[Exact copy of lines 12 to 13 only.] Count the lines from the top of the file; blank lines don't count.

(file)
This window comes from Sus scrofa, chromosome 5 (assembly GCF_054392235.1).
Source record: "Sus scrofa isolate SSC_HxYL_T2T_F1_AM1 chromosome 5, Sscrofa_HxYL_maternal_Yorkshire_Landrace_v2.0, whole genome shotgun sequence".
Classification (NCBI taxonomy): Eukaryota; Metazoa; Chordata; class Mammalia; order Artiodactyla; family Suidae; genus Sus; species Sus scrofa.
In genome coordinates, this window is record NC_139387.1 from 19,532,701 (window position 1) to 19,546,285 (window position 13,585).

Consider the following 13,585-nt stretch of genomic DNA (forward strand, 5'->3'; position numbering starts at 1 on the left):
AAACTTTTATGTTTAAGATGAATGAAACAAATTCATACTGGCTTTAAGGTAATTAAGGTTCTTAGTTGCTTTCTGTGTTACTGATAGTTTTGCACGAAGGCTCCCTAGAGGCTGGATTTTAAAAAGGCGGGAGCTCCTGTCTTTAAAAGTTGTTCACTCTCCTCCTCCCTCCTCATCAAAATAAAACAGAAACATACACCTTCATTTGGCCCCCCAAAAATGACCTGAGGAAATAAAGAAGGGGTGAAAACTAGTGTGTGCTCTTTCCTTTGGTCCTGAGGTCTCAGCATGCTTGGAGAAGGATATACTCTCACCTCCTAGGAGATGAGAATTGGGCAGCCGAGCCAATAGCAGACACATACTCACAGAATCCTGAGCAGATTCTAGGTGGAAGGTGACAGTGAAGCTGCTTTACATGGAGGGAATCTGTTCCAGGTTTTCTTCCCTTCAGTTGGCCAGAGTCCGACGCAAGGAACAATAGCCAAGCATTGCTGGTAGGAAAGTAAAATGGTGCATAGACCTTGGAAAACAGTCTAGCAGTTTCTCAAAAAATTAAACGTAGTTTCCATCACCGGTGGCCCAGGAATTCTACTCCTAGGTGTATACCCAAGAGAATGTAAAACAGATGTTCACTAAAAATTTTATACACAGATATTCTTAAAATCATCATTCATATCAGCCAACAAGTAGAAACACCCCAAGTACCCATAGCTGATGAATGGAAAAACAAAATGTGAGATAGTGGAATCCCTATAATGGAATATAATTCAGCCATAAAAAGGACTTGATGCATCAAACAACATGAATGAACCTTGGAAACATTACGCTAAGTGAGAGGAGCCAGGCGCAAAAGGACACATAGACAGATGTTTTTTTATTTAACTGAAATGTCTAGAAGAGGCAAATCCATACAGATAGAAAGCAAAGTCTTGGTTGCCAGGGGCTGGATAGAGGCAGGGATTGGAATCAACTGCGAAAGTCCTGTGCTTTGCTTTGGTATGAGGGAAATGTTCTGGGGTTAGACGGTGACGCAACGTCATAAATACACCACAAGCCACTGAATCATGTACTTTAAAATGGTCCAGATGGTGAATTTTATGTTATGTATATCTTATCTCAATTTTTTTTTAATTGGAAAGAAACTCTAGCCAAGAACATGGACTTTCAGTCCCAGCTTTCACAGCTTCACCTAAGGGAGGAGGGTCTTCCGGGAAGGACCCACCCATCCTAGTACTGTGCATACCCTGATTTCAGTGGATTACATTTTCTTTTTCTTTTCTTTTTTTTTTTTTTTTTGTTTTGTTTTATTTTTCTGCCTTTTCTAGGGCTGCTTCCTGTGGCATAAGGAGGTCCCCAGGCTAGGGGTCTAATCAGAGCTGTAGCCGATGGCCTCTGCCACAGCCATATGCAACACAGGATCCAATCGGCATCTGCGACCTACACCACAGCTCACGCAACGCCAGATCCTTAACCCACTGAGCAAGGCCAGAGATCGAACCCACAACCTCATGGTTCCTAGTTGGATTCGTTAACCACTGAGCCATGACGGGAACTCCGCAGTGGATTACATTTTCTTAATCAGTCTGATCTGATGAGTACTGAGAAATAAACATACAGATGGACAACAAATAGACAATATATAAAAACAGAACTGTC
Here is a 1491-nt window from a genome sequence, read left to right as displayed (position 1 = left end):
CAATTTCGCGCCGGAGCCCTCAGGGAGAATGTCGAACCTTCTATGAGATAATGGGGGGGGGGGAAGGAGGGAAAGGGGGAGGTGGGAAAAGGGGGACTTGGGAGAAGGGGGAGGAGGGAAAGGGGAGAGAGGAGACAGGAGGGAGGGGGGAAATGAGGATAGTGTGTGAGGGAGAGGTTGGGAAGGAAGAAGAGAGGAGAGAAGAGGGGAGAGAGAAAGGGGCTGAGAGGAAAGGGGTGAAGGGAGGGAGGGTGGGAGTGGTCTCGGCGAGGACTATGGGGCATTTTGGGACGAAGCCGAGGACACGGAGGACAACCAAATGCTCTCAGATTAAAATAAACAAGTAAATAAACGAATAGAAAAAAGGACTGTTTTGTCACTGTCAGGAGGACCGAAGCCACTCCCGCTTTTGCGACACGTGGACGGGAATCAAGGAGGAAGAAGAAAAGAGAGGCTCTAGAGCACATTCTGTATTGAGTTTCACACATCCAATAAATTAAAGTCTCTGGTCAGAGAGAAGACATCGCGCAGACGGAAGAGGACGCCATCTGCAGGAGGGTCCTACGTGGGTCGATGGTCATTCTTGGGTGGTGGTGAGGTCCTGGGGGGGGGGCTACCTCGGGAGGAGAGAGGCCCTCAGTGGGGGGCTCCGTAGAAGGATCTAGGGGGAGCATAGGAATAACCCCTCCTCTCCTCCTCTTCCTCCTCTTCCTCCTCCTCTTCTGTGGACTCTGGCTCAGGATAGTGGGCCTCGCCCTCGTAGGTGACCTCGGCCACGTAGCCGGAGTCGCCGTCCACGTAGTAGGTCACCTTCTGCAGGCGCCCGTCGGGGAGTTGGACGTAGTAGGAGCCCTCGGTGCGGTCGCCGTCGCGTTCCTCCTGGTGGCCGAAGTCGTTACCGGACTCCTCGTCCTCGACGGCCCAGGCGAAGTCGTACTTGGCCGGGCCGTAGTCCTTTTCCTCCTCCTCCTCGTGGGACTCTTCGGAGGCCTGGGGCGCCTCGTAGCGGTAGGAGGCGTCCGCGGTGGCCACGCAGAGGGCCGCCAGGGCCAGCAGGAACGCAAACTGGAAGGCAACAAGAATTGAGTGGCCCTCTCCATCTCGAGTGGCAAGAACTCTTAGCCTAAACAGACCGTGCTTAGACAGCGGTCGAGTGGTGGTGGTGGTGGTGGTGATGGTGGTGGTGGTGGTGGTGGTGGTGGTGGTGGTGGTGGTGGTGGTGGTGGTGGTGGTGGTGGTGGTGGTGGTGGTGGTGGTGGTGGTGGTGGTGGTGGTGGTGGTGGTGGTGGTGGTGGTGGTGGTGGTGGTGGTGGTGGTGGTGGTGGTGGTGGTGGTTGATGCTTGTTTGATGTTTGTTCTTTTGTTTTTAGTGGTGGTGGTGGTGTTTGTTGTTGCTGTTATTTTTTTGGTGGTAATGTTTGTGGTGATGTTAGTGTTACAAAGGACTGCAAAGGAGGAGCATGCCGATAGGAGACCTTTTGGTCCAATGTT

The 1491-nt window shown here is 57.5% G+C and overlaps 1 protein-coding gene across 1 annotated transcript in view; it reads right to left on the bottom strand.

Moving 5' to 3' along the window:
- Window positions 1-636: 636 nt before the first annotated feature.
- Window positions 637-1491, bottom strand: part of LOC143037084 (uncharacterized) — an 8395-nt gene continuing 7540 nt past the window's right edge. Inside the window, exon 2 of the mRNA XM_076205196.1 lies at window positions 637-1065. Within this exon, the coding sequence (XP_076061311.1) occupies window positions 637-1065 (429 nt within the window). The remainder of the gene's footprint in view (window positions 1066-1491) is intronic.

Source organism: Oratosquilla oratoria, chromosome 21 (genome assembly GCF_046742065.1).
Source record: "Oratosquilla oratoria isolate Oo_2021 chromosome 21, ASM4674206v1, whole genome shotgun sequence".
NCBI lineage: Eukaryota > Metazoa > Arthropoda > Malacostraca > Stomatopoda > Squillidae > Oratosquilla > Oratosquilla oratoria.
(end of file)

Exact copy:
- Window positions 637-1491, bottom strand: part of LOC143037084 (uncharacterized) — an 8395-nt gene continuing 7540 nt past the window's right edge. Inside the window, exon 2 of the mRNA XM_076205196.1 lies at window positions 637-1065. Within this exon, the coding sequence (XP_076061311.1) occupies window positions 637-1065 (429 nt within the window). The remainder of the gene's footprint in view (window positions 1066-1491) is intronic.

Source organism: Oratosquilla oratoria, chromosome 21 (genome assembly GCF_046742065.1).